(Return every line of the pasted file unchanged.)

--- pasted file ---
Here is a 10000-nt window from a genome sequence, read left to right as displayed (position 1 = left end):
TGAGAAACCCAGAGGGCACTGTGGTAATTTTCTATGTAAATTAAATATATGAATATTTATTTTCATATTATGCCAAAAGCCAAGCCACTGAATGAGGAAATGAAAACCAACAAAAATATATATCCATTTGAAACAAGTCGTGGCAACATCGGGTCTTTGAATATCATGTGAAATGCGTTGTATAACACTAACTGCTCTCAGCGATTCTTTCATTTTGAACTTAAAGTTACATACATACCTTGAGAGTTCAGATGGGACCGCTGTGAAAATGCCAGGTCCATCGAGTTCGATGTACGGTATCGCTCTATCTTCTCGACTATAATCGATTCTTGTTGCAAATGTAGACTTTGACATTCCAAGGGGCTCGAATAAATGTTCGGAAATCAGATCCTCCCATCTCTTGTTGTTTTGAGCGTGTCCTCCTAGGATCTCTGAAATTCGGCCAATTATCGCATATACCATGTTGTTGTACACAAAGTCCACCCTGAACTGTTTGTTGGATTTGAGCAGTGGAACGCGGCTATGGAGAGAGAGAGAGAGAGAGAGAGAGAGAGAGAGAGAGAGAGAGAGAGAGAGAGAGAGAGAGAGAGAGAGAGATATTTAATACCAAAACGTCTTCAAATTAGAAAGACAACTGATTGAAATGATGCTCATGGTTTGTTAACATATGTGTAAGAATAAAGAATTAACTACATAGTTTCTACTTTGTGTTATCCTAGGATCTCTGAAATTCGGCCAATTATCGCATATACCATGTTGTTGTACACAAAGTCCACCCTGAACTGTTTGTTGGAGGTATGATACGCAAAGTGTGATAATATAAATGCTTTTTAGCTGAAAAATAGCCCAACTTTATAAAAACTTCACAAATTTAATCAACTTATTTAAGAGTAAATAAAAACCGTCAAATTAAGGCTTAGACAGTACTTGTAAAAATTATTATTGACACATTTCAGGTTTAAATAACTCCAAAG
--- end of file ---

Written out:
Here is a 10000-nt window from a genome sequence, read left to right as displayed (position 1 = left end):
TGAGAAACCCAGAGGGCACTGTGGTAATTTTCTATGTAAATTAAATATATGAATATTTATTTTCATATTATGCCAAAAGCCAAGCCACTGAATGAGGAAATGAAAACCAACAAAAATATATATCCATTTGAAACAAGTCGTGGCAACATCGGGTCTTTGAATATCATGTGAAATGCGTTGTATAACACTAACTGCTCTCAGCGATTCTTTCATTTTGAACTTAAAGTTACATACATACCTTGAGAGTTCAGATGGGACCGCTGTGAAAATGCCAGGTCCATCGAGTTCGATGTACGGTATCGCTCTATCTTCTCGACTATAATCGATTCTTGTTGCAAATGTAGACTTTGACATTCCAAGGGGCTCGAATAAATGTTCGGAAATCAGATCCTCCCATCTCTTGTTGTTTTGAGCGTGTCCTCCTAGGATCTCTGAAATTCGGCCAATTATCGCATATACCATGTTGTTGTACACAAAGTCCACCCTGAACTGTTTGTTGGATTTGAGCAGTGGAACGCGGCTATGGAGAGAGAGAGAGAGAGAGAGAGAGAGAGAGAGAGAGAGAGAGAGAGAGAGAGAGAGAGAGAGAGAGAGAGATATTTAATACCAAAACGTCTTCAAATTAGAAAGACAACTGATTGAAATGATGCTCATGGTTTGTTAACATATGTGTAAGAATAAAGAATTAACTACATAGTTTCTACTTTGTGTTATCCTAGGATCTCTGAAATTCGGCCAATTATCGCATATACCATGTTGTTGTACACAAAGTCCACCCTGAACTGTTTGTTGGAGGTATGATACGCAAAGTGTGATAATATAAATGCTTTTTAGCTGAAAAATAGCCCAACTTTATAAAAACTTCACAAATTTAATCAACTTATTTAAGAGTAAATAAAAACCGTCAAATTAAGGCTTAGACAGTACTTGTAAAAATTATTATTGACACATTTCAGGTTTAAATAACTCCAAAG